October 11, 2023

For our first post-pandemic performance, early music ensemble Musica Spira explored the fascinating variety of venues that 17th-century Italian women composed in, including courts, convents, and private academies. The performance was paired with a one-night only display of women-authored rare books from the Johns Hopkins Sheridan Libraries Special Collections.

 

an immersive performance in the Peabody Library
Photo by Kintz

February 18-20, 2020

Submersive Productions, a local immersive theater company, presented “See Also,” for this series of 9 performances. Following threads (both figurative and literal) around the George Peabody Library in a choose-your-own-adventure style, participants encountered visual art, soundscapes, and performers portraying character composites based on historical women and non-binary individuals from the collections of the Johns Hopkins Sheridan Libraries and University Museums. The performance culminated in the world premiere of a work by contemporary female composer Briay Conditt.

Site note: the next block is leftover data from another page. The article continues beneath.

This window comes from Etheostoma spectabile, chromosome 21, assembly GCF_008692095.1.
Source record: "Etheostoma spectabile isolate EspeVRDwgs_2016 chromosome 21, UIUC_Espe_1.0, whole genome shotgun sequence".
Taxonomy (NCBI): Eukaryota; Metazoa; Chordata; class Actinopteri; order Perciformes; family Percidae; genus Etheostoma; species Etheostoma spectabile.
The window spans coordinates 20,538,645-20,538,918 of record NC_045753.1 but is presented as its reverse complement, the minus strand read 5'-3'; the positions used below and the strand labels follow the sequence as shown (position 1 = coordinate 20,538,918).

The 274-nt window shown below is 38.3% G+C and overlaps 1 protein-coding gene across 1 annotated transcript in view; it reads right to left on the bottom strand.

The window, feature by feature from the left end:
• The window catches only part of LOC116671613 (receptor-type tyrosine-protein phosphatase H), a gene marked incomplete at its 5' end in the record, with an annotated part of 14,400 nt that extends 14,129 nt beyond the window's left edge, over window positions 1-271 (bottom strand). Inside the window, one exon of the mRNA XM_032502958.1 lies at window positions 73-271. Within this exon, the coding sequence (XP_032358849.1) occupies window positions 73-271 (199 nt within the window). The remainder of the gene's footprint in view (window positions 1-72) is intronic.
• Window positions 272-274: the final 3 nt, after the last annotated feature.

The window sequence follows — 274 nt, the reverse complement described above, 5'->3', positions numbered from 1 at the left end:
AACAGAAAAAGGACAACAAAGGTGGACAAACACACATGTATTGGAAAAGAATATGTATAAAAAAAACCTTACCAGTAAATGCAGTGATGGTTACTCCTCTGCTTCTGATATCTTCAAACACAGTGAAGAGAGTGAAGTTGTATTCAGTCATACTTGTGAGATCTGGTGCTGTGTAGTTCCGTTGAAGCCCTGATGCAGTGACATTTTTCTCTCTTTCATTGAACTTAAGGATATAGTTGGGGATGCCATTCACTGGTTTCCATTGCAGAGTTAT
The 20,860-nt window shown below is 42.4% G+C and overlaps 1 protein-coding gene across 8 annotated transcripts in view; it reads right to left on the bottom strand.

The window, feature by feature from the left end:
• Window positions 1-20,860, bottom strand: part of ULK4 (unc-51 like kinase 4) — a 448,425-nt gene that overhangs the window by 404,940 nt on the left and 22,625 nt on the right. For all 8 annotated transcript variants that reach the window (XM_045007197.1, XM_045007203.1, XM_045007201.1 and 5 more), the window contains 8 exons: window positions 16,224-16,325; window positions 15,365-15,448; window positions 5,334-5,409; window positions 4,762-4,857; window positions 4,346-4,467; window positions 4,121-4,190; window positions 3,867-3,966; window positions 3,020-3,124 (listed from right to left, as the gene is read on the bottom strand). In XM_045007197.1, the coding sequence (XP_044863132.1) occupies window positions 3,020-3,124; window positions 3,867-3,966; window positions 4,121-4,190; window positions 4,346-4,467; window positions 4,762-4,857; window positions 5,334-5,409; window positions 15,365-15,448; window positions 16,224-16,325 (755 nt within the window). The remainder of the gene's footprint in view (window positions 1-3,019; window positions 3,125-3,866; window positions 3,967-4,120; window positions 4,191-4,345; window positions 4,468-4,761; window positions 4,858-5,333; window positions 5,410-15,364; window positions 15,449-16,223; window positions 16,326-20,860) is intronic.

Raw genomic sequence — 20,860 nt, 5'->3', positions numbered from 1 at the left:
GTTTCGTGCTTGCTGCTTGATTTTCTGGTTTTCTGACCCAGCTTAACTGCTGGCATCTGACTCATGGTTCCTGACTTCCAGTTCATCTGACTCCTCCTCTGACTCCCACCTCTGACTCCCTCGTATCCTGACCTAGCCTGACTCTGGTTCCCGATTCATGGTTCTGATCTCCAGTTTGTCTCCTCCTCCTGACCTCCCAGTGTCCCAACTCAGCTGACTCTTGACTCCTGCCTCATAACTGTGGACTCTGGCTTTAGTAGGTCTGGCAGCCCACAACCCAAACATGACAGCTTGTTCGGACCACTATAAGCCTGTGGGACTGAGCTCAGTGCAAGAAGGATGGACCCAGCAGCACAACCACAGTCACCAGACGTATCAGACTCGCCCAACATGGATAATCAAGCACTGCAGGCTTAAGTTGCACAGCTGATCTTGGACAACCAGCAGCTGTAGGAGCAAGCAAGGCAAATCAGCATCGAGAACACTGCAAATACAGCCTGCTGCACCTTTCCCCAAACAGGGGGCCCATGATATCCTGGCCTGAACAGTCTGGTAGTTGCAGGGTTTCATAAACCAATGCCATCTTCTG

A seated audience watching a film in the Peabody Library
Photo by Toby Morris

January 21, 2020

Merging drag, queer silent film, and music by living transgender composers, this performance explored how gender conformity has been subverted since the earliest forms of music and film.

An audience in a darkened Peabody Library
Photo by Toby Morris

December 12, 2019